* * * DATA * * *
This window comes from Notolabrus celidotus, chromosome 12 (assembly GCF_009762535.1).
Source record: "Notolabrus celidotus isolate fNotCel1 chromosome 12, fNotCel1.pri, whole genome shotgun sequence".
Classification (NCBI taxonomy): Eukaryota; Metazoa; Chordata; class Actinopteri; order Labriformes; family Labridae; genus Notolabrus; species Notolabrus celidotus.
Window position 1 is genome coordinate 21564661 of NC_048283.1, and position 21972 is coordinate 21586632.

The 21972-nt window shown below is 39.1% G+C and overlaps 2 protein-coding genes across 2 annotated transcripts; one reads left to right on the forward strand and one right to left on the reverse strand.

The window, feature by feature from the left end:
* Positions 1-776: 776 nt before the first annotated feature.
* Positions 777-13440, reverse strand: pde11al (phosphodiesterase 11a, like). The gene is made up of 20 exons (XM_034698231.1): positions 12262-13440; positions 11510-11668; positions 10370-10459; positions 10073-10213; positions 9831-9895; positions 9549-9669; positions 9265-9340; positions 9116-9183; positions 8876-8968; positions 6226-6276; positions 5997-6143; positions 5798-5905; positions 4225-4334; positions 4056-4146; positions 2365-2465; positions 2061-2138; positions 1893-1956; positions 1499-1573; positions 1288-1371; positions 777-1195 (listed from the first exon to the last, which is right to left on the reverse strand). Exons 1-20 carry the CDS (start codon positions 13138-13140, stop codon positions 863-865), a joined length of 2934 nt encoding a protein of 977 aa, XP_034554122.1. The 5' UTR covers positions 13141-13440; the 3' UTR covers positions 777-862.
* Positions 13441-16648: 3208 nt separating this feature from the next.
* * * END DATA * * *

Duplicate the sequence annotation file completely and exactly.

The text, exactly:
This window comes from Notolabrus celidotus, chromosome 12 (assembly GCF_009762535.1).
Source record: "Notolabrus celidotus isolate fNotCel1 chromosome 12, fNotCel1.pri, whole genome shotgun sequence".
Classification (NCBI taxonomy): Eukaryota; Metazoa; Chordata; class Actinopteri; order Labriformes; family Labridae; genus Notolabrus; species Notolabrus celidotus.
Window position 1 is genome coordinate 21564661 of NC_048283.1, and position 21972 is coordinate 21586632.

The 21972-nt window shown below is 39.1% G+C and overlaps 2 protein-coding genes across 2 annotated transcripts; one reads left to right on the forward strand and one right to left on the reverse strand.

The window, feature by feature from the left end:
* Positions 1-776: 776 nt before the first annotated feature.
* Positions 777-13440, reverse strand: pde11al (phosphodiesterase 11a, like). The gene is made up of 20 exons (XM_034698231.1): positions 12262-13440; positions 11510-11668; positions 10370-10459; positions 10073-10213; positions 9831-9895; positions 9549-9669; positions 9265-9340; positions 9116-9183; positions 8876-8968; positions 6226-6276; positions 5997-6143; positions 5798-5905; positions 4225-4334; positions 4056-4146; positions 2365-2465; positions 2061-2138; positions 1893-1956; positions 1499-1573; positions 1288-1371; positions 777-1195 (listed from the first exon to the last, which is right to left on the reverse strand). Exons 1-20 carry the CDS (start codon positions 13138-13140, stop codon positions 863-865), a joined length of 2934 nt encoding a protein of 977 aa, XP_034554122.1. The 5' UTR covers positions 13141-13440; the 3' UTR covers positions 777-862.
* Positions 13441-16648: 3208 nt separating this feature from the next.